Tuesday, August 18, 2009


Until My Darkness Goes


They had buried J's father on Monday.
A séance was held on Tuesday.
Nothing happened on Wednesday.
On Thursday, Jay thought he prayed to God.
Friday, doors and windows in the house opened and slammed shut by themselves.
Saturday, his dreams became nightmares.
Sunday J tossed and turned, stuck in that nightmare alley between dreams and wakefulness; where they overlapped, faded off and came back like the game Combat for the Atari 2600. Video games were his frame of reference, he loved dreaming video games. He had a mastery over each board, dominion over how the dreams went.
A sudden black out occurred as if his dream-self had shut his eyes for an instant and then the dreamscape came back online, but the arcade screen disappeared and now he dreamt of speaking to his parents in a twisty smoky version of their family room. His father, a lawyer that specialized in prosecuting health insurance fraud had finished his final set of curls and wiped the sweat from his bald head with a towel. His mother sat in her corner chair. On the card table in front of her or what she liked to call her, ‘puzzled table,’ sat a jigsaw puzzle of a field of white. "Someday, Jay told his mother and father as he navigated his block tank against the computer controlled block tank, “I'm going to design the coolest video games." His mother and father would move their heads in that barely perceptible infuriating all-knowing nod that parents save for their children, their way of crushing dreams without expending effort or guilt.
He would show them, he would stick to his guns and design the best video games anyone had ever seen.
Jay smiled in his sleep and turned over onto his right side. Now, he found himself back in the hazy version of the family room. But this time the atmosphere was off and wrong like an incomplete memory; there were no real straight lines. The room was all warped and curved space. Blue light stuck to the fringes where the walls met the ceilings and floors. The corners were rounded and fuzzy.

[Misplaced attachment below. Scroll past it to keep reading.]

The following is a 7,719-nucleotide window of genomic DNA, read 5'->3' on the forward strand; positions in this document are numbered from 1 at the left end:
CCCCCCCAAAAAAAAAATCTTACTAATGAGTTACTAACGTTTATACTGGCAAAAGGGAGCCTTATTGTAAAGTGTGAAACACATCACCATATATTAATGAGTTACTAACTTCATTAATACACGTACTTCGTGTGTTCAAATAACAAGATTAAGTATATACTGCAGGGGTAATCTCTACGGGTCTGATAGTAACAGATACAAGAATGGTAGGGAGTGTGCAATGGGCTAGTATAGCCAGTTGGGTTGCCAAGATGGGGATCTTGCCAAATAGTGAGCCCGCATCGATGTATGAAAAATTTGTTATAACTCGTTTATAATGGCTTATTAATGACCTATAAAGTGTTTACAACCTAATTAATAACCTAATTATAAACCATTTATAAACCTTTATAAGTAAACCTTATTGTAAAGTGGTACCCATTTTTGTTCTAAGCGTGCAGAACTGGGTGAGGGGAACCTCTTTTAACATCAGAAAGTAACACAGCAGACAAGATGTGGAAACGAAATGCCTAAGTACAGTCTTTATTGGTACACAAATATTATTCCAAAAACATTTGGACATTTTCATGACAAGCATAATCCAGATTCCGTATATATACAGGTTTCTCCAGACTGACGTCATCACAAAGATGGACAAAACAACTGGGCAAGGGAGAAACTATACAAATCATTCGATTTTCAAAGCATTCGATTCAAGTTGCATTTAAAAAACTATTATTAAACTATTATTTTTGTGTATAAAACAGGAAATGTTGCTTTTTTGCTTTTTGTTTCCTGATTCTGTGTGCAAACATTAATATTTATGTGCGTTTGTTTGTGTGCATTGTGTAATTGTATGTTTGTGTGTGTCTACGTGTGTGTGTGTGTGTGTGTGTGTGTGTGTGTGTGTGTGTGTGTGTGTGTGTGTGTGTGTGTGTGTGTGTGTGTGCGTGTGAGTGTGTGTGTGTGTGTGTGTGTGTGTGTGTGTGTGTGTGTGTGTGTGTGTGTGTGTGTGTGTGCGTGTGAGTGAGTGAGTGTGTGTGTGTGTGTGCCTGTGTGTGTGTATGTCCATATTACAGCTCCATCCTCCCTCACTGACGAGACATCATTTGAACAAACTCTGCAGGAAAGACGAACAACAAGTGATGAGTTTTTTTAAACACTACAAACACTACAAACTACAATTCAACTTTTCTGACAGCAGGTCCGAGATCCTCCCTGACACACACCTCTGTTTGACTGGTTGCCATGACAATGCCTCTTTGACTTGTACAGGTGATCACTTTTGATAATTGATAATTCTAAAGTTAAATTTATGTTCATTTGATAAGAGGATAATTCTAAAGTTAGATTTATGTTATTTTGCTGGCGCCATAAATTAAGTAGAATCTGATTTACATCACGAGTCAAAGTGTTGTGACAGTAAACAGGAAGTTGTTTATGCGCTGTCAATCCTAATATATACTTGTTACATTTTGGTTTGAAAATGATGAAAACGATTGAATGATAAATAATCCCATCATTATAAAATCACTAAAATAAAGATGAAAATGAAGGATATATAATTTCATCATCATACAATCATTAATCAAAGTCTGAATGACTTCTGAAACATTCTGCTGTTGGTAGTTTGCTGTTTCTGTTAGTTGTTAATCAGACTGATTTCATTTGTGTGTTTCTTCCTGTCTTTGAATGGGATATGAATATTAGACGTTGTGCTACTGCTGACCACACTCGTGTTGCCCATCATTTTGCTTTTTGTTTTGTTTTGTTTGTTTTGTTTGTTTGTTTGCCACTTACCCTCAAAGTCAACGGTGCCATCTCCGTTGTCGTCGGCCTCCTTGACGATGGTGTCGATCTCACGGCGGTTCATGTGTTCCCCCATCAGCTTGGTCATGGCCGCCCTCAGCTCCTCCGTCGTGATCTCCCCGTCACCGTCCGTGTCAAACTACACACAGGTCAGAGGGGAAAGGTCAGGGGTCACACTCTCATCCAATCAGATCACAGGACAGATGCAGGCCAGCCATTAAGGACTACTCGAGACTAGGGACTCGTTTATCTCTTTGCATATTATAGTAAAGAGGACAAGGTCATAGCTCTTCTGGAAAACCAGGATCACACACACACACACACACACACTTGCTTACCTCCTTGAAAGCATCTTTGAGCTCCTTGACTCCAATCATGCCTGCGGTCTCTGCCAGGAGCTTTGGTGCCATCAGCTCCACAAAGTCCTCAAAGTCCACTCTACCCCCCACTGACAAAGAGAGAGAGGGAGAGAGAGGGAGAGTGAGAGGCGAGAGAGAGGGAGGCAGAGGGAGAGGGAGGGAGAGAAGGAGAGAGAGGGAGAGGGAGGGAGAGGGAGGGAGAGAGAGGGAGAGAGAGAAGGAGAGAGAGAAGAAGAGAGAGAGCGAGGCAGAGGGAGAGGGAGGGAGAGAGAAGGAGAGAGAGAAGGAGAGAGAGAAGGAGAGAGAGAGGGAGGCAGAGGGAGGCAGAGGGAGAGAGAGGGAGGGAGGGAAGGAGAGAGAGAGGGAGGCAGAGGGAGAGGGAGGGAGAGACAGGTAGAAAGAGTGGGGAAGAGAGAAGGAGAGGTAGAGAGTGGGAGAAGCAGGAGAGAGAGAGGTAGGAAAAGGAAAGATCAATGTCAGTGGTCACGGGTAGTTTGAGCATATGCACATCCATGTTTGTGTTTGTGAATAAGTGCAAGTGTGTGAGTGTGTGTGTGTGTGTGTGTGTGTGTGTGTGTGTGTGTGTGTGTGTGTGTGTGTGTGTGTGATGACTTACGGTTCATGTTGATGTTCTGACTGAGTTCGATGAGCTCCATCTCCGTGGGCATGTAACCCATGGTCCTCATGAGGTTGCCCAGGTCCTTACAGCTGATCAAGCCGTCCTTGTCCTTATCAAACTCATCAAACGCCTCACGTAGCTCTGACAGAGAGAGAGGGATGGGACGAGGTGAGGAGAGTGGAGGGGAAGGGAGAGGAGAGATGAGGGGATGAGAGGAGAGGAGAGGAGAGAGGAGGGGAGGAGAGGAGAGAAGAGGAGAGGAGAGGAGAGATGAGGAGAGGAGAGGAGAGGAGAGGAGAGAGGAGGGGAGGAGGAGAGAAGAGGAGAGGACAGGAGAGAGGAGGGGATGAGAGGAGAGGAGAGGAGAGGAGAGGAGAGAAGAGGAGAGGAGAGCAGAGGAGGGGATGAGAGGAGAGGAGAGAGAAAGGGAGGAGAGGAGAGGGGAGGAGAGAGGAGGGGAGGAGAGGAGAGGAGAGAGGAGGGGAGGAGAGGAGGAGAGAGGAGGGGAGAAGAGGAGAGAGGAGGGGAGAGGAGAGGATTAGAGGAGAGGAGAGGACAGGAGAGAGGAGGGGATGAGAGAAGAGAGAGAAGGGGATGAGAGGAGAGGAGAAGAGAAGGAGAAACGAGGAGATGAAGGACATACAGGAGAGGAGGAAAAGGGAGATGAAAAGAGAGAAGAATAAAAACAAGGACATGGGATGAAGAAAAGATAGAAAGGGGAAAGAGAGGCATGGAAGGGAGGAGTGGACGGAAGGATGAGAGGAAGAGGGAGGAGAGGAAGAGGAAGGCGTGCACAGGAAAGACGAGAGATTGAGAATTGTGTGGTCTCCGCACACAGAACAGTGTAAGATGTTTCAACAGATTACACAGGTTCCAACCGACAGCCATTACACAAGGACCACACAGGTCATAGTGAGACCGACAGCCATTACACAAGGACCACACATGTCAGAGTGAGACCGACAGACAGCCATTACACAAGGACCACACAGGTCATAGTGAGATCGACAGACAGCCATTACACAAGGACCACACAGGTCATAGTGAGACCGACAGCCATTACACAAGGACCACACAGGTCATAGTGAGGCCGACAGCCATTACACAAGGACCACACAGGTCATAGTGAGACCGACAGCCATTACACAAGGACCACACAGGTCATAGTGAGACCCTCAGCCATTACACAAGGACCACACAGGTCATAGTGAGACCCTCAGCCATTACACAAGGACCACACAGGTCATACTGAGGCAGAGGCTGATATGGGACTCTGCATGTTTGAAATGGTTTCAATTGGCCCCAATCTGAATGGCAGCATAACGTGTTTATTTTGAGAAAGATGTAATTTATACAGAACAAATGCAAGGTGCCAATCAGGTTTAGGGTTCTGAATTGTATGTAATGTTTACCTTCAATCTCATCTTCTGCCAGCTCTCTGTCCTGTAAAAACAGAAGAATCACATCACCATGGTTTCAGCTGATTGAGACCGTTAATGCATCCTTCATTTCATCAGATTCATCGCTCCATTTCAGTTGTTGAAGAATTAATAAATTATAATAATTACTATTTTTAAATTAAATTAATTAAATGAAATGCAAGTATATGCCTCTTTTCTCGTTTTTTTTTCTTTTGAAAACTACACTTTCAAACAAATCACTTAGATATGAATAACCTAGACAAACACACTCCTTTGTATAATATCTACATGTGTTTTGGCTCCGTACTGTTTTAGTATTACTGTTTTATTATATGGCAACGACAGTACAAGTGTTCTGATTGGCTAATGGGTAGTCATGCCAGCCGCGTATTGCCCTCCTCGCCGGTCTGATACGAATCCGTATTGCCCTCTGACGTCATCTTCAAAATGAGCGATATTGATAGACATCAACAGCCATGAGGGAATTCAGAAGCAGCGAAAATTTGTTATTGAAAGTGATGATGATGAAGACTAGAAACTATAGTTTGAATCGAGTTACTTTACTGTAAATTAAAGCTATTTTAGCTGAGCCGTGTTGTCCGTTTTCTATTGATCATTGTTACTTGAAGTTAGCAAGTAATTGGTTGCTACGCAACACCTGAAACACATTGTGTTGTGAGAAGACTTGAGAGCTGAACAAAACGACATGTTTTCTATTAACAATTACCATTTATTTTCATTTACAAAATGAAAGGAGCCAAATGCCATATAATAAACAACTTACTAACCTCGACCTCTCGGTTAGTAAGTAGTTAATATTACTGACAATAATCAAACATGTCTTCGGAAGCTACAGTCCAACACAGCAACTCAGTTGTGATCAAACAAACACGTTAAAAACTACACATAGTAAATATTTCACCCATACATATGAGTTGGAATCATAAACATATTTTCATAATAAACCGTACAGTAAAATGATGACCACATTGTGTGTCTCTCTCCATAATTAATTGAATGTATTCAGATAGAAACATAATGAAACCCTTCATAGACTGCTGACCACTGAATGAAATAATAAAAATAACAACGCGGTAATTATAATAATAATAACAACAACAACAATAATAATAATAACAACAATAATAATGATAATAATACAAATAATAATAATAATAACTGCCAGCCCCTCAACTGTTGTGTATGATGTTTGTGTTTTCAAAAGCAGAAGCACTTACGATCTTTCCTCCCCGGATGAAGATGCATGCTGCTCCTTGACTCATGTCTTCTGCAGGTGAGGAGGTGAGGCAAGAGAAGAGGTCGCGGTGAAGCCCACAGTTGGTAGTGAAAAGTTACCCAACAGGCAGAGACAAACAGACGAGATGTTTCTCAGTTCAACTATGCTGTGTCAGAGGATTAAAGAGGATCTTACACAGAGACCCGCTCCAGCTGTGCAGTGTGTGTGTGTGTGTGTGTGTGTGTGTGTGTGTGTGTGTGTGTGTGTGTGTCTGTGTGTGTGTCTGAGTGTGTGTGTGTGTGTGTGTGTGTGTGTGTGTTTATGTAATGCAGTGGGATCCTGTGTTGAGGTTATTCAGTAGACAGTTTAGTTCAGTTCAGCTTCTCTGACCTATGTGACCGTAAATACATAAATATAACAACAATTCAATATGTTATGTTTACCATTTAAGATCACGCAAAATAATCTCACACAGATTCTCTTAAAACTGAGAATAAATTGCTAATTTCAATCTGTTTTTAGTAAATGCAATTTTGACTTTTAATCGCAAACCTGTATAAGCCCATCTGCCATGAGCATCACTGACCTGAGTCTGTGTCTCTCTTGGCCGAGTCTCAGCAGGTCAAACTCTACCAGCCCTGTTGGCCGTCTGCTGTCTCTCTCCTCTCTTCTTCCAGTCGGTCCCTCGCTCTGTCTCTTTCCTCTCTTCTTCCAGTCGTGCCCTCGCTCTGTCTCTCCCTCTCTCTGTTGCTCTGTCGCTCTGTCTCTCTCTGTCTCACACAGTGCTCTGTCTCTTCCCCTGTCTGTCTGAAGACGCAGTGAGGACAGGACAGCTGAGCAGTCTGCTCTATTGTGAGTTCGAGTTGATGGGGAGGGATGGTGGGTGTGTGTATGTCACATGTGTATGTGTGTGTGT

Like before, J’s father finished his set of curls and his mother sat at her ‘puzzled table’. A square of emptiness the shape and size of a puzzle was carved out of the surface of the table. She tried to force puzzle pieces together into the frame and the blankness absorbed the pieces, it pulsated and grew. She put down another piece and the nothingness sucked it away along with her fingers and hand up to her wrist. “See, I knew I’d figure it out eventually,” She smiled a toothy smile, “I'm the missing pieces.”
“You've come all undone Dear. You’re falling apart Hon, like a Picasso,” J’s father said and buffed his bald head with the towel as if shining a big fleshy shoe. His muscles stood out like a cartoon body builder's, protruding grotesquely.
“And you look like a douche bag Darling,” Mother replied happily.
“Good, because that's the look I've been aiming for, that eighties, yuppie douche bag essence.”
“Wonderful, but don't buff too hard Lover, you're starting to bleed.”
"Not to worry Sweets, they're only tiny bleeds in the brain.' Father slowly turned his head and stared deep into J's eyes. Not the J in the dream, but directly into the dreaming J, 'Remember son, Always own you're mistakes or your mistakes will own you.” Father gave Jay a bloody wink, “and trust me boy, you don't want your mistakes owning you.”
J awoke with a start and scraped his cheek on a throwing star deeply embedded into the oak headboard of his bed. As J's eyes adjusted to the shadowy colors of an approaching dawn a figure loomed over him, bent down and the puke green glow of J's digital alarm clock revealed his father's face. “You shouldn't have invoked me boy. It was a mistake.”
J screamed.

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